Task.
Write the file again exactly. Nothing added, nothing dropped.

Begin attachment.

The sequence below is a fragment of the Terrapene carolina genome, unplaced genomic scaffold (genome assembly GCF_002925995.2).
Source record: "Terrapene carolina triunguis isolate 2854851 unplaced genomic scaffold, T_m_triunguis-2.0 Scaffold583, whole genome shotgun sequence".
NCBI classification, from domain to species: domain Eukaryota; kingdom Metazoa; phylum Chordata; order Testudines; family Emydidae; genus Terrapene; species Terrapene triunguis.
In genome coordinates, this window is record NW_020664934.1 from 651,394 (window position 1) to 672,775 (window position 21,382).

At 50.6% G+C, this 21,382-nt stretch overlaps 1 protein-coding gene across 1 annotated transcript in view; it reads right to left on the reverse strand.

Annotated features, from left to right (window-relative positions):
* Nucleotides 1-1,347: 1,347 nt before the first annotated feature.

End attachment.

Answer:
The sequence below is a fragment of the Terrapene carolina genome, unplaced genomic scaffold (genome assembly GCF_002925995.2).
Source record: "Terrapene carolina triunguis isolate 2854851 unplaced genomic scaffold, T_m_triunguis-2.0 Scaffold583, whole genome shotgun sequence".
NCBI classification, from domain to species: domain Eukaryota; kingdom Metazoa; phylum Chordata; order Testudines; family Emydidae; genus Terrapene; species Terrapene triunguis.
In genome coordinates, this window is record NW_020664934.1 from 651,394 (window position 1) to 672,775 (window position 21,382).

At 50.6% G+C, this 21,382-nt stretch overlaps 1 protein-coding gene across 1 annotated transcript in view; it reads right to left on the reverse strand.

Annotated features, from left to right (window-relative positions):
* Nucleotides 1-1,347: 1,347 nt before the first annotated feature.